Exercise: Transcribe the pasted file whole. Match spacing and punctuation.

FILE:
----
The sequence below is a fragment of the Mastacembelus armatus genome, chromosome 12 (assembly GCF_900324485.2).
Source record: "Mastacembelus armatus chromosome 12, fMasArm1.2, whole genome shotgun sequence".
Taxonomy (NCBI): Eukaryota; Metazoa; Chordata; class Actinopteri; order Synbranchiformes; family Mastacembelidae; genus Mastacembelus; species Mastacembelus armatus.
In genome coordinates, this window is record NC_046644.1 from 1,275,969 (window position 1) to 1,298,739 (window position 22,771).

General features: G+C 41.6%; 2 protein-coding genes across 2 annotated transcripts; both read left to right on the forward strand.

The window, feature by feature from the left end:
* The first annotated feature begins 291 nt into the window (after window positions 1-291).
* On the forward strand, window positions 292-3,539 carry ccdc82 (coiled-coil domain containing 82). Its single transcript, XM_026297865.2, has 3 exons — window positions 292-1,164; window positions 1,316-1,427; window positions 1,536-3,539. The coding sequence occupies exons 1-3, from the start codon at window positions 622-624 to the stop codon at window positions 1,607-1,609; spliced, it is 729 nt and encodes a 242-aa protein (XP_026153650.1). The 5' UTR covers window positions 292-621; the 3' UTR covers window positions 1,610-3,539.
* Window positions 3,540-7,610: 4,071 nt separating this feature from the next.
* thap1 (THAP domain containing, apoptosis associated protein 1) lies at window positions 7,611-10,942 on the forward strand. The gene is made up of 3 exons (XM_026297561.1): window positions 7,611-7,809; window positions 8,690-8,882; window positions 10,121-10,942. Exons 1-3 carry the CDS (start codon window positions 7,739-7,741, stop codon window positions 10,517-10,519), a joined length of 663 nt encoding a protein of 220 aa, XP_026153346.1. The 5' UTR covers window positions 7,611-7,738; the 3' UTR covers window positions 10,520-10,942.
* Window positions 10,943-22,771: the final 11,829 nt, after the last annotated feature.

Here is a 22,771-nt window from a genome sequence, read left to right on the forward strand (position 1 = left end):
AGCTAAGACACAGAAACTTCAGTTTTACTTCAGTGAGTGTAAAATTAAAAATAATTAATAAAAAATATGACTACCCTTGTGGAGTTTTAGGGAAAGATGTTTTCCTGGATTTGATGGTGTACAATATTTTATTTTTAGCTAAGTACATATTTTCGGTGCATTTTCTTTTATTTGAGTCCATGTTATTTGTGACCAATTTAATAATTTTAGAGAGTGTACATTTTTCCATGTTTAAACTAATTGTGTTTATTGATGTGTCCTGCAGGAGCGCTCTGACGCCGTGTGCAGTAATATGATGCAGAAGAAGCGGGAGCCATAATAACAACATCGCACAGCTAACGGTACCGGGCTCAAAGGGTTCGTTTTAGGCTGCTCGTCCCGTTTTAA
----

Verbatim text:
The sequence below is a fragment of the Mastacembelus armatus genome, chromosome 12 (assembly GCF_900324485.2).
Source record: "Mastacembelus armatus chromosome 12, fMasArm1.2, whole genome shotgun sequence".
Taxonomy (NCBI): Eukaryota; Metazoa; Chordata; class Actinopteri; order Synbranchiformes; family Mastacembelidae; genus Mastacembelus; species Mastacembelus armatus.
In genome coordinates, this window is record NC_046644.1 from 1,275,969 (window position 1) to 1,298,739 (window position 22,771).

General features: G+C 41.6%; 2 protein-coding genes across 2 annotated transcripts; both read left to right on the forward strand.

The window, feature by feature from the left end:
* The first annotated feature begins 291 nt into the window (after window positions 1-291).
* On the forward strand, window positions 292-3,539 carry ccdc82 (coiled-coil domain containing 82). Its single transcript, XM_026297865.2, has 3 exons — window positions 292-1,164; window positions 1,316-1,427; window positions 1,536-3,539. The coding sequence occupies exons 1-3, from the start codon at window positions 622-624 to the stop codon at window positions 1,607-1,609; spliced, it is 729 nt and encodes a 242-aa protein (XP_026153650.1). The 5' UTR covers window positions 292-621; the 3' UTR covers window positions 1,610-3,539.
* Window positions 3,540-7,610: 4,071 nt separating this feature from the next.
* thap1 (THAP domain containing, apoptosis associated protein 1) lies at window positions 7,611-10,942 on the forward strand. The gene is made up of 3 exons (XM_026297561.1): window positions 7,611-7,809; window positions 8,690-8,882; window positions 10,121-10,942. Exons 1-3 carry the CDS (start codon window positions 7,739-7,741, stop codon window positions 10,517-10,519), a joined length of 663 nt encoding a protein of 220 aa, XP_026153346.1. The 5' UTR covers window positions 7,611-7,738; the 3' UTR covers window positions 10,520-10,942.
* Window positions 10,943-22,771: the final 11,829 nt, after the last annotated feature.

Here is a 22,771-nt window from a genome sequence, read left to right on the forward strand (position 1 = left end):
AGCTAAGACACAGAAACTTCAGTTTTACTTCAGTGAGTGTAAAATTAAAAATAATTAATAAAAAATATGACTACCCTTGTGGAGTTTTAGGGAAAGATGTTTTCCTGGATTTGATGGTGTACAATATTTTATTTTTAGCTAAGTACATATTTTCGGTGCATTTTCTTTTATTTGAGTCCATGTTATTTGTGACCAATTTAATAATTTTAGAGAGTGTACATTTTTCCATGTTTAAACTAATTGTGTTTATTGATGTGTCCTGCAGGAGCGCTCTGACGCCGTGTGCAGTAATATGATGCAGAAGAAGCGGGAGCCATAATAACAACATCGCACAGCTAACGGTACCGGGCTCAAAGGGTTCGTTTTAGGCTGCTCGTCCCGTTTTAA